Swallowing Nasal Sprays, Eye Drops Can Harm Kids, FDA Warns
Even ingesting tiny amounts of over-the-counter drops, sprays can have serious effects
FRIDAY, Oct. 26, 2012 (HealthDay News) -- Over-the-counter eye drops or nasal decongestant sprays can pose a serious health threat to children who swallow them and should be kept out of the reach of kids at all times, the U.S. Food and Drug Administration warns.
These products -- sold under brand names such as Visine, Dristan and Mucinex, as well as generic and store brands -- contain active ingredients called imidazoline derivatives.
"Children who swallow even miniscule amounts of these products can have serious adverse effects," FDA pharmacist Yelena Maslov said in an agency news release.
Between 1985 and 2012, there were 96 reported cases in which children aged 1 month to 5 years accidentally swallowed products containing imidazoline derivatives in the United States. Although there were no reported deaths, 53 of the children had to be hospitalized due to symptoms such as nausea, vomiting, sleepiness, fast heart beat and coma, according to the FDA.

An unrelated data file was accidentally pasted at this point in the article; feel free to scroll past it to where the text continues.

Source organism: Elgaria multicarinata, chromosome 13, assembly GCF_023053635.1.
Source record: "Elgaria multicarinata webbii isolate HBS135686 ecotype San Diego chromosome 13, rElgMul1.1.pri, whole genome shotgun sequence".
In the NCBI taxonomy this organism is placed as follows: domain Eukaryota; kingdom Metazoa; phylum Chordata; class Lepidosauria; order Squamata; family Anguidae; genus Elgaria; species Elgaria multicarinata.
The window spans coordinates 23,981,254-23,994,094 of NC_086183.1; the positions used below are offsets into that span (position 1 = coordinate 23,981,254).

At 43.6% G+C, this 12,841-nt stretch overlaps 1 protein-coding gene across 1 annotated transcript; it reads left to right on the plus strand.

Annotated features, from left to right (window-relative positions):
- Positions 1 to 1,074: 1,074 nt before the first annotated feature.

"Under-reporting of these types of events is common, so it is possible there are additional cases that we may not be aware of," Maslov said.
In 2012, the U.S. Consumer Product Safety Commission (CPSC) proposed a rule to require child-resistant packaging for all products that contain at least 0.08 milligrams of an imidazoline derivative, but the rule has not been finalized.
The FDA is partnering with the CPSC to warn adults about the need to keep these products safely out of the reach of children. If a child swallows eye drops or nasal sprays, call the National Capital Poison Center (1-800-222-1222) and seek emergency medical attention, the FDA said.
The Nemours Foundation has more about preventing poisoning by medications and other substances.